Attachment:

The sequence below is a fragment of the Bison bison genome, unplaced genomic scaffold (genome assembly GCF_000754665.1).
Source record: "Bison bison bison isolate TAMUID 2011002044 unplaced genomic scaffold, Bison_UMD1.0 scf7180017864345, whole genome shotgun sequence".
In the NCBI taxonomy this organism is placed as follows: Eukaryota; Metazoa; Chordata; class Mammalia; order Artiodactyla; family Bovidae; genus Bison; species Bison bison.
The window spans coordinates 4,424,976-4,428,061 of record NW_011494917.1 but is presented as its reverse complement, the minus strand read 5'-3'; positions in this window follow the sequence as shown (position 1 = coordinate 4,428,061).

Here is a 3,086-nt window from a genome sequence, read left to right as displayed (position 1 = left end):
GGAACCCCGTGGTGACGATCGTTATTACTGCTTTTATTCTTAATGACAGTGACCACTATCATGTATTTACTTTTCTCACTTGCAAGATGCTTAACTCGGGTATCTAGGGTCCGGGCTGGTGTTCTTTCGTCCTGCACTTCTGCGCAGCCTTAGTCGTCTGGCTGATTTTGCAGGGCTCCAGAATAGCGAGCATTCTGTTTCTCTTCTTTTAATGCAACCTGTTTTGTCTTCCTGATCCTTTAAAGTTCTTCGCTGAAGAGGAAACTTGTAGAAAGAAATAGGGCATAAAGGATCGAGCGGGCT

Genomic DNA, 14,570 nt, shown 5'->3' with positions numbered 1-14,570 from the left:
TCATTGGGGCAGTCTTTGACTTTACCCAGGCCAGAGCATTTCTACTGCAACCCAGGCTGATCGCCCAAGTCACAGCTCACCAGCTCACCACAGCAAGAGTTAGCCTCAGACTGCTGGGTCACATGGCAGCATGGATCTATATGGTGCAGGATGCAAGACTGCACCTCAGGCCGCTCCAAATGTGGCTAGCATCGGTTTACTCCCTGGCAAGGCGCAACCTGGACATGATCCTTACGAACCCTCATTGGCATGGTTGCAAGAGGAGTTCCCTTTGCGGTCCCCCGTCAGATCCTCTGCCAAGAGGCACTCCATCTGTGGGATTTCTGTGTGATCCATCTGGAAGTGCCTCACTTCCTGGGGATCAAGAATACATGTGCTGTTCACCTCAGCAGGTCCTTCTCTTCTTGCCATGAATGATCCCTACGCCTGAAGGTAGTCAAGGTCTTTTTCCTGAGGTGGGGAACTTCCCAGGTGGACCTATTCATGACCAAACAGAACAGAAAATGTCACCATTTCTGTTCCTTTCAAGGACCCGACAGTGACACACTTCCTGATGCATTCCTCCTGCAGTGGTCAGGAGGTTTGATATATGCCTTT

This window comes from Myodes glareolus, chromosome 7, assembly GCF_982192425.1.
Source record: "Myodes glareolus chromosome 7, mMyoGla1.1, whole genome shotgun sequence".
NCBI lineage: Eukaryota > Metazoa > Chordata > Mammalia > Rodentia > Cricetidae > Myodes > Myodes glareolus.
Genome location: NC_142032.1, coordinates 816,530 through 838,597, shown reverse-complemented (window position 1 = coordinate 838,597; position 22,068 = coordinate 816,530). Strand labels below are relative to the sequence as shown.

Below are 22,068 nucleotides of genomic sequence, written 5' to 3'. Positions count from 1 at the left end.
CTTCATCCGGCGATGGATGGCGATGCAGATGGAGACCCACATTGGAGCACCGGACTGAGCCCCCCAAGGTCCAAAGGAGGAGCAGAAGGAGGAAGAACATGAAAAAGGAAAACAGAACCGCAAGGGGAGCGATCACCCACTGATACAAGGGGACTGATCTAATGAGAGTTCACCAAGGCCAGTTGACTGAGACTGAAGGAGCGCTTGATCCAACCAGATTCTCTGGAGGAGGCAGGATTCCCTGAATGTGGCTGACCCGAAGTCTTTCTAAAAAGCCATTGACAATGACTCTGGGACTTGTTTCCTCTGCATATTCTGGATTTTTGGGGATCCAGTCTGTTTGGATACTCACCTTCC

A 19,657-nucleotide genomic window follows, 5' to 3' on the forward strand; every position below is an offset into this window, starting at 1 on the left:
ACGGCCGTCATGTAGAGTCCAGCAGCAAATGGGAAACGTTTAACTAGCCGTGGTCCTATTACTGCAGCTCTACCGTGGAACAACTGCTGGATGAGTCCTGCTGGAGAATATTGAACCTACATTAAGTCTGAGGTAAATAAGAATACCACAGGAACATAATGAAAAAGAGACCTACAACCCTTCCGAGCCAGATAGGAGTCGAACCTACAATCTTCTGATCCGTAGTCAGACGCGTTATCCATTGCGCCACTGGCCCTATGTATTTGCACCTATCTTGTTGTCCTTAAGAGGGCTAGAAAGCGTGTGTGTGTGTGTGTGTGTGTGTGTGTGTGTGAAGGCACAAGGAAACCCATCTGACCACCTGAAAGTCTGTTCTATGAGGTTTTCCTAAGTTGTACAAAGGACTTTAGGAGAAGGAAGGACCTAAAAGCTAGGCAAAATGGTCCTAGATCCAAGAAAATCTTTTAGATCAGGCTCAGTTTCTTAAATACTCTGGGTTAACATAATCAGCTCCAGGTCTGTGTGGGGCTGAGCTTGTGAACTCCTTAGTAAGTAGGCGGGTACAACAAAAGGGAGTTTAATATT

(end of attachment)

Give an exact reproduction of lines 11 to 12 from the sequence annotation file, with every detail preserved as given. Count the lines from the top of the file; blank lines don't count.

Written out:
NCBI lineage: Eukaryota > Metazoa > Chordata > Mammalia > Rodentia > Cricetidae > Myodes > Myodes glareolus.
Genome location: NC_142032.1, coordinates 816,530 through 838,597, shown reverse-complemented (window position 1 = coordinate 838,597; position 22,068 = coordinate 816,530). Strand labels below are relative to the sequence as shown.